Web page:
In the autumn of 1960, Harlem would have struck few people as an obvious place to stay. Long famous as the heartland of black New York, the northern tip of Manhattan had an unenviable reputation for poverty, robbery and murder. Asthma, venereal disease and tuberculosis rates were shockingly high; the streets were full of rubbish; drug addiction was rising fast. And many of the area’s brick tenements, writes the historian Simon Hall, were ‘little more than rat-infested slums’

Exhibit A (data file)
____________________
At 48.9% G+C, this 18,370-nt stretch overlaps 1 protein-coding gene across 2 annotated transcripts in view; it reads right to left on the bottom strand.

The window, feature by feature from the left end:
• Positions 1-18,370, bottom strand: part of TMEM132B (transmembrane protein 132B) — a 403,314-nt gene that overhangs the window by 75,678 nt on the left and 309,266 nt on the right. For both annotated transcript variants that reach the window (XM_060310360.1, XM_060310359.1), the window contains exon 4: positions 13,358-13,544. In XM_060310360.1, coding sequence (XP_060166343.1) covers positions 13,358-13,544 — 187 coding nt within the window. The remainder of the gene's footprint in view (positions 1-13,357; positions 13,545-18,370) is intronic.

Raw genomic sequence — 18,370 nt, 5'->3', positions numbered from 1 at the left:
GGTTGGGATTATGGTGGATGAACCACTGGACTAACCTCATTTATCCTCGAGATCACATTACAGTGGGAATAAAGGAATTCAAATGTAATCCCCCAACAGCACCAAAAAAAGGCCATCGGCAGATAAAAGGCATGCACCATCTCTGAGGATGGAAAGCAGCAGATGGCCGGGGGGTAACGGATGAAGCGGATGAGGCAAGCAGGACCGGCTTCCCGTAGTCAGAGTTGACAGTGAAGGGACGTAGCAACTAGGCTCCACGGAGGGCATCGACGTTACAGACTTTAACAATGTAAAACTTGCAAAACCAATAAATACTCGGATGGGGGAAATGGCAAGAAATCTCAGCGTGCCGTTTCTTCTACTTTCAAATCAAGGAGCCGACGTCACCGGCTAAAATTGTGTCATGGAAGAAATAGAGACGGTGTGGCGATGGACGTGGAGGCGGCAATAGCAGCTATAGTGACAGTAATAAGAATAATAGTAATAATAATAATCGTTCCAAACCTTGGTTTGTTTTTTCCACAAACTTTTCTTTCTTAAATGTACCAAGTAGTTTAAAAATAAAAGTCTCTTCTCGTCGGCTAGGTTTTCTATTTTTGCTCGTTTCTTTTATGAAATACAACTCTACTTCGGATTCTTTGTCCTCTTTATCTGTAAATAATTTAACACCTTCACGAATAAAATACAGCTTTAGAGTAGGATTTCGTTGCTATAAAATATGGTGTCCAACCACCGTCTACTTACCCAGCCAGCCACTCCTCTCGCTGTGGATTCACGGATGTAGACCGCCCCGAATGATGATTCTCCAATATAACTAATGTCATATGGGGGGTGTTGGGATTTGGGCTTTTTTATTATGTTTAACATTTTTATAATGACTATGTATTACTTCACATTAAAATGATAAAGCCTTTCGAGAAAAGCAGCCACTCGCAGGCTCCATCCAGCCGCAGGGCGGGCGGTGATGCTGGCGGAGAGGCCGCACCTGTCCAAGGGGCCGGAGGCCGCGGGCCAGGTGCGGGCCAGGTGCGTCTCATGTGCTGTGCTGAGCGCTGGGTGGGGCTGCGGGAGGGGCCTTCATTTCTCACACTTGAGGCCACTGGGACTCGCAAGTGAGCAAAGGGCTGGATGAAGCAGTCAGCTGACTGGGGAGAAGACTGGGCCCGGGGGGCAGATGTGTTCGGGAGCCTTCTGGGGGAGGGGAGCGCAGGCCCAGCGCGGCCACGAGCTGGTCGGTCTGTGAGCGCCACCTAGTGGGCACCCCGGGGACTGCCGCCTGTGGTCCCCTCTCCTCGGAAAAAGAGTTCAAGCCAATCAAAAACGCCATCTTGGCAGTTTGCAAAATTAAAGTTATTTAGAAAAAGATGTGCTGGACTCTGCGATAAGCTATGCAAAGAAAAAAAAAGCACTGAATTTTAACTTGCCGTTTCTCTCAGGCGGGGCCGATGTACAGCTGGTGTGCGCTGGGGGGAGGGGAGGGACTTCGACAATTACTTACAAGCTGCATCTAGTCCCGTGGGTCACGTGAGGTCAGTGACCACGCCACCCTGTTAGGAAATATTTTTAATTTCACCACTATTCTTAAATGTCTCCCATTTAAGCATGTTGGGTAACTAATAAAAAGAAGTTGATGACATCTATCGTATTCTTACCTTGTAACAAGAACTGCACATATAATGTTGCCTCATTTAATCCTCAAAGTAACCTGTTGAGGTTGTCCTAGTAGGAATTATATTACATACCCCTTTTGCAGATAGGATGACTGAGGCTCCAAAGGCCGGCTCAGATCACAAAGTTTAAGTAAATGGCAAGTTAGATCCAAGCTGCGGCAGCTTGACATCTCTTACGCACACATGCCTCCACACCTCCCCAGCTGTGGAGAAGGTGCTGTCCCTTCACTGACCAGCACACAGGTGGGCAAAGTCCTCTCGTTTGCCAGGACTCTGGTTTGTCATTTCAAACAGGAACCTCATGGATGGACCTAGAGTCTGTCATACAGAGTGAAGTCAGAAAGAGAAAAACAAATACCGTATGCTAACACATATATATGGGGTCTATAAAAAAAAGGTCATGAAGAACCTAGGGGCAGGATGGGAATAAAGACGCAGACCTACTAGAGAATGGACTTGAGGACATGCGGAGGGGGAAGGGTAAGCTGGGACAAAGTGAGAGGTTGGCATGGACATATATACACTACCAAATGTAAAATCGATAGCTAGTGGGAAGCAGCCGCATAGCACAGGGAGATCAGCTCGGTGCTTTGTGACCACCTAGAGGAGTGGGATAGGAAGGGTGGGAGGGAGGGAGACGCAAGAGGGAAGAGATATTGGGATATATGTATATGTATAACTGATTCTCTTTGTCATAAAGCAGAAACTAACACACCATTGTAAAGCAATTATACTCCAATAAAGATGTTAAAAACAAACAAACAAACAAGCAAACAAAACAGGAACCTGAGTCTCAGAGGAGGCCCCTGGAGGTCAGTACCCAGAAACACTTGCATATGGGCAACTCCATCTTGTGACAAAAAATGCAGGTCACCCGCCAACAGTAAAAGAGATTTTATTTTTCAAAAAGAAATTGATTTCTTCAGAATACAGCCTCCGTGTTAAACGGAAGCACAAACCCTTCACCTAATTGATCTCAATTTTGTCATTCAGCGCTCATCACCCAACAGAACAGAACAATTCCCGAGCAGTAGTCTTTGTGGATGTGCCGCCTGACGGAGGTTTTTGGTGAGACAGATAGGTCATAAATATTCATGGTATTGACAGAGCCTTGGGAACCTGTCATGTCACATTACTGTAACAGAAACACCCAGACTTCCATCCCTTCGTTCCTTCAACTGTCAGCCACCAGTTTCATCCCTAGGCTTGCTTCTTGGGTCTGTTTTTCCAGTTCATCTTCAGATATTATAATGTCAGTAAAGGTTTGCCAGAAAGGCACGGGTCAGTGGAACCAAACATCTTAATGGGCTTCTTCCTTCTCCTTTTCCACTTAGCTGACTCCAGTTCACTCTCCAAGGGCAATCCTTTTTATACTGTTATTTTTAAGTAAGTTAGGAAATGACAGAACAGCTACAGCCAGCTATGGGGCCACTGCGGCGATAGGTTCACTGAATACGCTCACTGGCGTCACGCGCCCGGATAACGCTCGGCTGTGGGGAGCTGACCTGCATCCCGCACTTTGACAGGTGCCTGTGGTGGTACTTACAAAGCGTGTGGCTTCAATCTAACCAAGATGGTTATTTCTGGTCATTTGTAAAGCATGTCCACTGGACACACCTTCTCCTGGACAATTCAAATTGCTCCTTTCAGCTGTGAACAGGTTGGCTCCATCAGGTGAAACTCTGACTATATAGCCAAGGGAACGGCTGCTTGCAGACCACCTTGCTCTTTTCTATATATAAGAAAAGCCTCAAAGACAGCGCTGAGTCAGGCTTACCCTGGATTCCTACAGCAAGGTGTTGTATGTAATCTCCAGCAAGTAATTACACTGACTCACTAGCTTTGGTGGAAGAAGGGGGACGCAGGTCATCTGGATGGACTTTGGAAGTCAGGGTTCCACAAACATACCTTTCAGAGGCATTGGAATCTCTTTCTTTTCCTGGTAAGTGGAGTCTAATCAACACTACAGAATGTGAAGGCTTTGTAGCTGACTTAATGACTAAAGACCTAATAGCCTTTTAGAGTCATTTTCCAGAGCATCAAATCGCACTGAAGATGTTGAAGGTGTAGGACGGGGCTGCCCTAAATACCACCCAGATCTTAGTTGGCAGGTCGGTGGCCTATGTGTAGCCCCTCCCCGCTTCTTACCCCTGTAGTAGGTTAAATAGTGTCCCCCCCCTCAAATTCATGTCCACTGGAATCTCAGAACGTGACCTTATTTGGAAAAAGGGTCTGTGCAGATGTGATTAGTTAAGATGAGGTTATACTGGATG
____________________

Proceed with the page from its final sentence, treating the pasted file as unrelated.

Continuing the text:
Yet there was no denying that Harlem had an energy, a life force, rivalled by few other parts of the city. At all hours, recorded the poet LeRoi Jones, who later changed his name to Amiri Bakara, the streets were full of ‘young girls, doctors, pimps, detectives, preachers, drummers, accountants, gamblers, labor organizers, postmen, wives, Muslims, junkies … an endless stream of Americans, whose singularity in America is that they are black and can never honestly enter into the lunatic asylum of white America’…. Click here to read full article.